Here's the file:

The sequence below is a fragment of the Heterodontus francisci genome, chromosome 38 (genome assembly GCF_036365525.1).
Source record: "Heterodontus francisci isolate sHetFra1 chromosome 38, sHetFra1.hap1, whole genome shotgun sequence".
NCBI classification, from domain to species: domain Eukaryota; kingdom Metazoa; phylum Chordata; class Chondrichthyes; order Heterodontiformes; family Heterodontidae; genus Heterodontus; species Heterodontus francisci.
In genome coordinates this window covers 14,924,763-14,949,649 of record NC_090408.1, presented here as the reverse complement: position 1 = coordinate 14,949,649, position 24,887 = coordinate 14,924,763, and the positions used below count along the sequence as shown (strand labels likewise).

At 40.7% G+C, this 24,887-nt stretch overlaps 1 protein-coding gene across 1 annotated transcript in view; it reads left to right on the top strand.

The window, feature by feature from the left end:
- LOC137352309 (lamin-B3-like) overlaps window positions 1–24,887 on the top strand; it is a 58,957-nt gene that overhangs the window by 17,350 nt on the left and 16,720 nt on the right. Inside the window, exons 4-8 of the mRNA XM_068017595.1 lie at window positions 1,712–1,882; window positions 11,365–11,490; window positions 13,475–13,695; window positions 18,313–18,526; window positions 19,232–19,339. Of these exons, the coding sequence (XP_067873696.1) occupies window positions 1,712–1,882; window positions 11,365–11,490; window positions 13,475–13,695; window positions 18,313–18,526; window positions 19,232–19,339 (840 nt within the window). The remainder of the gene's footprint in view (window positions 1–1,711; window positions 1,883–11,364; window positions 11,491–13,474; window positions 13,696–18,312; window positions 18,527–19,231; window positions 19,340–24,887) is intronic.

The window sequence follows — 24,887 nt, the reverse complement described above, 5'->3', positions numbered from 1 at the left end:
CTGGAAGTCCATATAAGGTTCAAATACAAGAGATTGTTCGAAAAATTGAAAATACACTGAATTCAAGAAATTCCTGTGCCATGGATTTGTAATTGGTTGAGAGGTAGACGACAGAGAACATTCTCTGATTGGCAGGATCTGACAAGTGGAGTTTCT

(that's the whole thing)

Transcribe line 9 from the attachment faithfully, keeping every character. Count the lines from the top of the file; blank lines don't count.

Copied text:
CTGGAAGTCCATATAAGGTTCAAATACAAGAGATTGTTCGAAAAATTGAAAATACACTGAATTCAAGAAATTCCTGTGCCATGGATTTGTAATTGGTTGAGAGGTAGACGACAGAGAACATTCTCTGATTGGCAGGATCTGACAAGTGGAGTTTCT